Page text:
It’s Your Own Fault, You Know…

Police warned people to be wary of using expensive phones in public following a spate of street robberies.

Officers are receiving reports of at least one mugging a day in Southend, Rochford, and Castle Point and have stepped up patrols.

Hmm, let’s try a little experiment:

“Police warned women to be wary of wearing short skirts in public following a spate of rapes.

Officers are receiving reports of at least one rape a day in Southend, Rochford, and Castle Point and have stepped up patrols.”

Anyone agree there’d be OUTRAGE! at such a statement? That letters to MPs, questions in Parliament and even sackings would follow?

So, why is this different?

Chief Insp Dave Colwell, district commander for Southend, said they were largely focusing on parks and other hotspots.He said: “We often patrol these areas.

“We have high-visibility policing with PCSOs and neighbourhood policing teams. We have also done some work around the schools, where we’ve tried to educate young people about their own safety.”

In other words, tried to tell them that they shouldn’t have nice things and if they do, better not have them on display or they are just tempting thieves.

What do you tell the girls in safety lessons, to wear a burkha? ‘Better keep the goods covered up, ladies…’

Chief Insp Colwell said: “Around parks and open spaces people need to be mindful of displaying expensive electrical equipment, such as phones and iPods.“These iPhones are particularly expensive, worth about £400 to £500, and there’s a market where they can sell these phones.

“People generally commit this crime against younger people who are very vulnerable.

They need to be aware of their own personal safety in such places, leaving phones around and having them on display.”

And how do the residents of the area feel about this ‘advice’?

Albert Wallace, chairman of Chalkwell Ward Residents’ Association, said: “We are very concerned about serious crime being committed in and around Chalkwell park and along the London Road.“We welcome any extra patrols, but what we would welcome most is the people responsible caught. That’s what we want them to do.

Quite.

How about giving it a try, CI Colwell? You never know, you might just surprise yourself…

11 comments for “It’s Your Own Fault, You Know…

  1. Roger
    June 25, 2011 at 3:26 pm

    There’s a sign, tied to a lamp-post, near my house: it asserts “Leave it on show, and it’s gonna go!” It’s a Police notice, warning people not to leave valuables in sight in their cars. Perhaps, if I now report a theft from my car, the Police would say ‘Well, we did warn you.’ So, they have done their jobs and it’s my own fault for not taking notice.

    Perhaps they really do have the same attitude to rape …

    • June 25, 2011 at 5:15 pm

      There is a classic version of the sign at most motorway service areas saying ‘Don’t leave valuables in your car’. It’s a service area for goodness sake, people are transporting things from one place to another, how the hell can you not leave them in the car while you are there?
      Basically it’s a get out clause for the authorities.

    • nemesis
      June 25, 2011 at 11:52 pm

      I can do better than that. In my area, police actually stole people’s belongings from unlocked cars and left notes to the effect that they could reclaim their goods from the police station. The purpose of which was to send a lesson to people to not leave their cars unlocked. Marvellous eh!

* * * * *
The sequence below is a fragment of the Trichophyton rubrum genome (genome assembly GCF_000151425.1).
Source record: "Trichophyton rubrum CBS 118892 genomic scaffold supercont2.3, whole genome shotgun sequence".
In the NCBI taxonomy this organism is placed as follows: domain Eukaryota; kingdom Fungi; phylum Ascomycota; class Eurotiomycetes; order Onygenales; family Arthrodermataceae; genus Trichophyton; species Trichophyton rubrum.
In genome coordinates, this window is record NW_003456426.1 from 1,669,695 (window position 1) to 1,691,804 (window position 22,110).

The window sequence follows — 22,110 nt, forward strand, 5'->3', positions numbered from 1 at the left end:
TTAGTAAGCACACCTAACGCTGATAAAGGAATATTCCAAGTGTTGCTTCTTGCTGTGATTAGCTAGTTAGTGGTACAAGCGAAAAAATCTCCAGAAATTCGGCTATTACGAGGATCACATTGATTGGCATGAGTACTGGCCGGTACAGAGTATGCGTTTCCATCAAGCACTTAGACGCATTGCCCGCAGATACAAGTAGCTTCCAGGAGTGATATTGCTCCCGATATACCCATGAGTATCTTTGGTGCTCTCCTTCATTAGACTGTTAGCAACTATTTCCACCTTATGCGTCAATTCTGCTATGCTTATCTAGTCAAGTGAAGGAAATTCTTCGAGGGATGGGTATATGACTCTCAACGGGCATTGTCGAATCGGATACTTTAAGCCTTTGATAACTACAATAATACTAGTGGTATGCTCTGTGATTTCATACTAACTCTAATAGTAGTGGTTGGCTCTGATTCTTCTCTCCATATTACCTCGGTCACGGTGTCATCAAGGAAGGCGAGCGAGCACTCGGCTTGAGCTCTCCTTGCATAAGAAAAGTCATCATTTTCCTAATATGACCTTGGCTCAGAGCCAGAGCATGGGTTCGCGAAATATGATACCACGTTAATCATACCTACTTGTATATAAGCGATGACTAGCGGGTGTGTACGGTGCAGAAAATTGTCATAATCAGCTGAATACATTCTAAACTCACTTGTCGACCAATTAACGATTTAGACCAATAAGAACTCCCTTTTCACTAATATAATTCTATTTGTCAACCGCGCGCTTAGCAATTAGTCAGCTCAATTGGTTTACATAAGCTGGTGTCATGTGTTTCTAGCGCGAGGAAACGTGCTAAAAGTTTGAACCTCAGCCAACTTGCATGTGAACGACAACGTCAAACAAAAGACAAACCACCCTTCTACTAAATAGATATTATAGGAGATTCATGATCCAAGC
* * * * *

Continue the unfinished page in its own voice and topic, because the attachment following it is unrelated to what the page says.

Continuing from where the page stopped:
• June 26, 2011 at 5:22 am

        Could they not be charged with theft? Or is theft OK when the police do it?

        • nemesis
          June 26, 2011 at 4:10 pm

          That was my thought. Needless to say, I think the scheme has been quietly dropped.

          • Maaarrghk!
            June 27, 2011 at 10:04 am

            I think the legal definition of theft is to take property with the intent of permanently depriving the owner of the property – not the intention in this instance.
            Perhaps Taking Without Owners Consent though…

  2. john in cheshire
    June 25, 2011 at 5:17 pm

    Maybe the police force should be opened to competition. I’d prefer to pay directly to a chosen security company, for patrols and crime investigations in my area; I would then have the ability to sack the company if they don’t perform.

    • June 25, 2011 at 5:46 pm

      Give people back their right to keep and bear arms. That would be true competition.

      • john in cheshire
        June 25, 2011 at 5:53 pm

        That’s my view too. But rather that we, the people should restore unto ourselves, a right that we still have but which has been withheld, by deception and deceit, by those who we pay to serve us.

    • Paul
      June 26, 2011 at 9:11 pm

      How would this work with a criminal justice situation? Or would we have separate criminal justice systems too?

  3. Maaarrghk!
    June 27, 2011 at 10:16 am

    I guess it’s all a case of where to draw a common sense line.

    I have every right to leave my car parked with the engine running and the family jewels on show on the back seat. If stolen it is entirely the fault of the thief and I do not see why I should be held responsible in any way. I did not do the thieving.

    But common sense says that there will always be bad people around and that we should take some reasonable precautions against the inconvenience of being robbed, assaulted etc.

    So sadly I will fork out for an alarm and crooklock. I will not go on foot in certain areas after dark. The cops can’t be everywhere and do we really want to have cctv everywhere?

    But I still do not see why I should be held responsible for a crime against me because I did not take enough precautions to prevent it.

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